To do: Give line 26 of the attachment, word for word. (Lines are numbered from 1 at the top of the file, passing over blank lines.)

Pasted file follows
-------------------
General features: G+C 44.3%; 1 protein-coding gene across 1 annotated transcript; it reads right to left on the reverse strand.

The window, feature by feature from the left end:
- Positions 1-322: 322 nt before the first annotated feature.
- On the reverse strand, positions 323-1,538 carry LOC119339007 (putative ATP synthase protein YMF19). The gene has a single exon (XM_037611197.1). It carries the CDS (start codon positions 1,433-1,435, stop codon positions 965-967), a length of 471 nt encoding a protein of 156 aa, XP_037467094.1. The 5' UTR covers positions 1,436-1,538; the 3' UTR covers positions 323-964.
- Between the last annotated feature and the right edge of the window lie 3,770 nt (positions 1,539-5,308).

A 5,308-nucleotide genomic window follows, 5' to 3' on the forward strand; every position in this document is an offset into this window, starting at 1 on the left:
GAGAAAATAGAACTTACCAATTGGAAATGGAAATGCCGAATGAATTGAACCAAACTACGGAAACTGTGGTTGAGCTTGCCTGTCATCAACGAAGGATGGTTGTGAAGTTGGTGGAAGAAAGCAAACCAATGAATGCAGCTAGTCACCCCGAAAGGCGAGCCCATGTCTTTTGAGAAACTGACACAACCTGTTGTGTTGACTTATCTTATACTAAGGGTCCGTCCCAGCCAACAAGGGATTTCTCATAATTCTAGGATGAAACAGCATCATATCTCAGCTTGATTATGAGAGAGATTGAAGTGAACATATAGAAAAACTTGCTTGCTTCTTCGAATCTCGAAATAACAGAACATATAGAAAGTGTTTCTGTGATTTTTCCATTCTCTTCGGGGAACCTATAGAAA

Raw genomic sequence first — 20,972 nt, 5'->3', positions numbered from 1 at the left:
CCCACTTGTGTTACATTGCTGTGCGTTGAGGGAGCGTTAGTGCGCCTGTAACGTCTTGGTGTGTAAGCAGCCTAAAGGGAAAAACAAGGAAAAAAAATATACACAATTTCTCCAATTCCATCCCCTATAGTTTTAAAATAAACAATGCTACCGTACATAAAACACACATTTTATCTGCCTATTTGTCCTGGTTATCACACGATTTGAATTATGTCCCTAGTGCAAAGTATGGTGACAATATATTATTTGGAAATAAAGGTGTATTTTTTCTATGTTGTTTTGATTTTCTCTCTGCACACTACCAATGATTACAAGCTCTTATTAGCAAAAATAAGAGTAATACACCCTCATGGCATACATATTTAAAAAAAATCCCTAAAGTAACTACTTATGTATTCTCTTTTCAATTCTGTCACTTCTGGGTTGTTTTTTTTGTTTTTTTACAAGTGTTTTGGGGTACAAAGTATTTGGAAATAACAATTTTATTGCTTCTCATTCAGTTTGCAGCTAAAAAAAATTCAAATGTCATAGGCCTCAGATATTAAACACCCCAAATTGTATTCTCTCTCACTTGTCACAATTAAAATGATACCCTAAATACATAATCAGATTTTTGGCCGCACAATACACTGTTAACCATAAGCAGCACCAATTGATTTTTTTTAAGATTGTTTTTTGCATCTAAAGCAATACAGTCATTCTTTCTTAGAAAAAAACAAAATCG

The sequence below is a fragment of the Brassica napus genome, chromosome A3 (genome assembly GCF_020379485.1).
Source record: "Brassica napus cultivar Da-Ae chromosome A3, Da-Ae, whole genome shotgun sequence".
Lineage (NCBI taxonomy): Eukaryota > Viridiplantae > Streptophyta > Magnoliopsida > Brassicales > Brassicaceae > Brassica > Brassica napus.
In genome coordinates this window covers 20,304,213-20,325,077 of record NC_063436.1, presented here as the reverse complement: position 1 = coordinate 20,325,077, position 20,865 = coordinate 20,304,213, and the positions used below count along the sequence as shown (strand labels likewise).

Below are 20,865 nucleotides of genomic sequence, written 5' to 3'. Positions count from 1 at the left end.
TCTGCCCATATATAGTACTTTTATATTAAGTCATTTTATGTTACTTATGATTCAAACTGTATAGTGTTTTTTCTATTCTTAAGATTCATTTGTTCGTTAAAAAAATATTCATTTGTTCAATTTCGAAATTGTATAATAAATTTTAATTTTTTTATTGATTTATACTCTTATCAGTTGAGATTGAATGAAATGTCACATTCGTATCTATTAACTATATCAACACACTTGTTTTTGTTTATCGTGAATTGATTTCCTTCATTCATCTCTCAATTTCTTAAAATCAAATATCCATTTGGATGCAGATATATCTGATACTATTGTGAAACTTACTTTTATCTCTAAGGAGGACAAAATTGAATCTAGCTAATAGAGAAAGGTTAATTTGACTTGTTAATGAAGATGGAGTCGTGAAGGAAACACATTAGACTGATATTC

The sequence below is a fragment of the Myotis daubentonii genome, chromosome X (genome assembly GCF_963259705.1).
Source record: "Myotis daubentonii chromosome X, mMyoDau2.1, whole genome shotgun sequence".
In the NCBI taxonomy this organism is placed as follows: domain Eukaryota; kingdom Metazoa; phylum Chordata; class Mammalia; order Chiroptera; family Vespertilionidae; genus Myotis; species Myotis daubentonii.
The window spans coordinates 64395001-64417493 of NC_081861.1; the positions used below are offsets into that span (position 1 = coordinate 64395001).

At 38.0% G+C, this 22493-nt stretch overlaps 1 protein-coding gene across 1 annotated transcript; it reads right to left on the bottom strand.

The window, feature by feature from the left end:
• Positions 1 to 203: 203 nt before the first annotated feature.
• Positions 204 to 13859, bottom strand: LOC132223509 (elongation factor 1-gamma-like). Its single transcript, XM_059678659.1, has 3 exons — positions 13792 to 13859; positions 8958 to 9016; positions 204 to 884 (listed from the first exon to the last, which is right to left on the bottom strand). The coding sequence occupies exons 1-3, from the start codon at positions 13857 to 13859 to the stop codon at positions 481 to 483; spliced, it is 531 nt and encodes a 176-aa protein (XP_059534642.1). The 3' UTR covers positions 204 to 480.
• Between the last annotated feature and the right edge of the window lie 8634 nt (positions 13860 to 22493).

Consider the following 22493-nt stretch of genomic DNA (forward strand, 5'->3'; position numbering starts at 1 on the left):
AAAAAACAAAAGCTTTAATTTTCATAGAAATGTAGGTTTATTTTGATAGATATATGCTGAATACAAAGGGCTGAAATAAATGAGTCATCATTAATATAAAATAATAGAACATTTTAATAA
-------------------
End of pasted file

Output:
AAAAAACAAAAGCTTTAATTTTCATAGAAATGTAGGTTTATTTTGATAGATATATGCTGAATACAAAGGGCTGAAATAAATGAGTCATCATTAATATAAAATAATAGAACATTTTAATAA